Supply Contract Terminations

GSA Is Missing Opportunities to Recover Costs From Vendor Default Gao ID: GGD-94-137 June 15, 1994

Although unclaimed costs in individual defaulted contracts can be relatively small, in the aggregate they can be substantial because the General Services Administration (GSA) terminates hundreds of supply contracts annually for vendor default. Previous GAO work revealed that GSA continues to do business worth more than $1 billion with nearly 300 vendors who had histories of poor contract performance. Total expenses can mount up due to (1) the costs of acquiring, holding, and disposing of defective goods; (2) replacement product price increases when GSA has to pay higher prices to obtain replacement products; and (3) GSA administrative costs, such as staff time. Lack of management emphasis and complete, reliable data on the universe of defaulted contracts and associated costs have caused GSA to miss opportunities to pursue claims against defaulted vendors to recover costs. Also, poor claims administration has impaired GSA's ability to account for and collect on the amounts due on claims it does assess. Although GSA is trying to improve its management and oversight of the claims process, additional steps must be taken to better ensure that claims to recover costs linked to vendor default are identified, assessed, and collected.

GAO found that: (1) as of 1993, GSA had collected almost $1 million of the nearly $2 million in claims against vendors that defaulted on supply contracts; (2) 20 of the 40 contracts that were terminated between 1990 and 1993 experienced product price increases or increased administrative costs, and GSA did not attempt to recover the costs for the 20 contracts; (3) GSA does not emphasize the importance of assessing claims against vendors on defaulted contracts, lacks the resources or information necessary to pursue claims, and does not have adequate claims administration practices to quantify unclaimed replacement product costs, identify the extent of defective product costs, or project the total amount of unclaimed costs; (4) GSA needs to recover vendor default costs because the total amount of unclaimed costs is significant; and (5) GSA efforts to improve its collections against vendors in default include emphasizing the importance of assessing claims to its contracting officers and initiating actions aimed at improving its ability to monitor and collect the claims it assesses.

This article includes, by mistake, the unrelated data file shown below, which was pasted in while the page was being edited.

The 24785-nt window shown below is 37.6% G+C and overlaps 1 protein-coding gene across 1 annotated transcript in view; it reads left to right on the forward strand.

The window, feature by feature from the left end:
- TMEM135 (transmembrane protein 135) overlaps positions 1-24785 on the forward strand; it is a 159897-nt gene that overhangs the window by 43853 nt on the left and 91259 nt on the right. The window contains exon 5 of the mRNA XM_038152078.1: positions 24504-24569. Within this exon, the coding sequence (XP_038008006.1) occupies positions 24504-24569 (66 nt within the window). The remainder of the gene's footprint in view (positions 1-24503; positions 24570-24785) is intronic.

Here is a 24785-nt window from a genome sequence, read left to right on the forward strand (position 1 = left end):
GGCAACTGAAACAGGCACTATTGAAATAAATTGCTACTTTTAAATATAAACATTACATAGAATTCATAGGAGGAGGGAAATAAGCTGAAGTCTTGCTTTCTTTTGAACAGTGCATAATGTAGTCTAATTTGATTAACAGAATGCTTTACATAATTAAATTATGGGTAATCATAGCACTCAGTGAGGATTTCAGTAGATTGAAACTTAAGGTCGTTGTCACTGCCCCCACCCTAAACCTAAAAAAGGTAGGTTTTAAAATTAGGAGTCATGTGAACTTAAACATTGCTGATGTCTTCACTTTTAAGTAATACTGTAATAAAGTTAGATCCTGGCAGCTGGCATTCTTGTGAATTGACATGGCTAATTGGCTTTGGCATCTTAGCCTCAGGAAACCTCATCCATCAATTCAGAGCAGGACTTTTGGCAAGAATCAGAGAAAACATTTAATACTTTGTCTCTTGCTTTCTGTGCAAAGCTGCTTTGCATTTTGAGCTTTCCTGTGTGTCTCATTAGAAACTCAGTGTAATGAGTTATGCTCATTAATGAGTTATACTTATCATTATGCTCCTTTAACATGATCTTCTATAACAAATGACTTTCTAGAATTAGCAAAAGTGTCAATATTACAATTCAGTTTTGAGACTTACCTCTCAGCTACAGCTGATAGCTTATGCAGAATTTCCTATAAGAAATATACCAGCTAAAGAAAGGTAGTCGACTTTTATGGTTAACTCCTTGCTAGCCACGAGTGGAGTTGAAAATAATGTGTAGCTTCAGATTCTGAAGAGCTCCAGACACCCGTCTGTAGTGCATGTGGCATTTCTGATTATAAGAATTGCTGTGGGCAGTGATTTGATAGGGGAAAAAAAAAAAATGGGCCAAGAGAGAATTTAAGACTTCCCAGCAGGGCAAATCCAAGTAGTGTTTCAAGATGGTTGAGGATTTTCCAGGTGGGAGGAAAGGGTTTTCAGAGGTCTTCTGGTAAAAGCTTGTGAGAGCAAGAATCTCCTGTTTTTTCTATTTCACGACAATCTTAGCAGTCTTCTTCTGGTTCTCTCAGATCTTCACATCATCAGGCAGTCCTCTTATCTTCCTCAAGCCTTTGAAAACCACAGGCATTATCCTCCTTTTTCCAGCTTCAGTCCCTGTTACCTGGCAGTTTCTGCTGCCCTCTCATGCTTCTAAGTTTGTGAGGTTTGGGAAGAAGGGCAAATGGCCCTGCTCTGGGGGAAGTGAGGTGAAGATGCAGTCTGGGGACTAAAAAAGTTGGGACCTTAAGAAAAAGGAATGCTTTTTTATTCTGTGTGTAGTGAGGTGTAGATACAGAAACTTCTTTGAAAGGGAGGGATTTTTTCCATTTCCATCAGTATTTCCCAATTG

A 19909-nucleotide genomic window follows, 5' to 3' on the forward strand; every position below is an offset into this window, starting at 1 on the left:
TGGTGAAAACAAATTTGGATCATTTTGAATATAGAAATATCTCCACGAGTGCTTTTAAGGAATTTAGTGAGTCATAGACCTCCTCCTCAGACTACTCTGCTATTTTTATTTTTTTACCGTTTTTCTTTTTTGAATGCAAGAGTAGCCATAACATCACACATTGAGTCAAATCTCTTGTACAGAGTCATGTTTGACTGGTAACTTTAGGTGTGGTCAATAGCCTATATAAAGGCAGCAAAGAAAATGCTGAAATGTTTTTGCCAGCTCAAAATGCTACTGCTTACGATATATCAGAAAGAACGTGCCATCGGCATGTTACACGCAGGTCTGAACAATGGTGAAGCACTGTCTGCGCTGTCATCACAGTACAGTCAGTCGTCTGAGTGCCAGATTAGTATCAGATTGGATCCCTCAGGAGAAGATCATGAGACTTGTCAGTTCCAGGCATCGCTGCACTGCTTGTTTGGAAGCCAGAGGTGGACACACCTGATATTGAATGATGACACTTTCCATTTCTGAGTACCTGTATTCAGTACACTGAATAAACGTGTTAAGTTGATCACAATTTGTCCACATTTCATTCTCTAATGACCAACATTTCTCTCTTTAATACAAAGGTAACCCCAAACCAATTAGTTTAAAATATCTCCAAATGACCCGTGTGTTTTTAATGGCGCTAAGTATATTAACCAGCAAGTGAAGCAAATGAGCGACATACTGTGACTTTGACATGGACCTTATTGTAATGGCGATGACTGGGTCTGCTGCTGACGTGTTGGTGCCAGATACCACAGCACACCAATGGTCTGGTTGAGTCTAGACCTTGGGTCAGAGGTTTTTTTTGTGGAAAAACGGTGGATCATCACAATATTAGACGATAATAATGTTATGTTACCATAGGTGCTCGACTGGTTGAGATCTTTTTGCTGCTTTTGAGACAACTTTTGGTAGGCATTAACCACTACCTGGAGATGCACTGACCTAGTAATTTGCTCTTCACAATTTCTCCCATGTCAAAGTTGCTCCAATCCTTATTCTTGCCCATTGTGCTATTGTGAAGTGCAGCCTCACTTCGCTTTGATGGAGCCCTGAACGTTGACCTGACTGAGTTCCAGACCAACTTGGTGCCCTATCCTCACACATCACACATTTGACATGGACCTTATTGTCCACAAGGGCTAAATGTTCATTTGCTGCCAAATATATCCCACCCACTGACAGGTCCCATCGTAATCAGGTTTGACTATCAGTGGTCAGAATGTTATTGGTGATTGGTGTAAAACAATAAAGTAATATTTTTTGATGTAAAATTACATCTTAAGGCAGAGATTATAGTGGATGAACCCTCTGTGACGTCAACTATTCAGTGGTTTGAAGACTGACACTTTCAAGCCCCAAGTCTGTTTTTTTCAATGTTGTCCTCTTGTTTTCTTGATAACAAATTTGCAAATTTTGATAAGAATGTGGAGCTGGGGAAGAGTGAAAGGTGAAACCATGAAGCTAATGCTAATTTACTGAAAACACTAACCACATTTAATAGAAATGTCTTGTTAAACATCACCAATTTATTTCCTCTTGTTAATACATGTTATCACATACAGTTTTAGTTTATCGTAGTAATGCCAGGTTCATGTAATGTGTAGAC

Our recommendations from this work are listed below with a Contact for more information. Status will change from "In process" to "Open," "Closed - implemented," or "Closed - not implemented" based on our follow up work.

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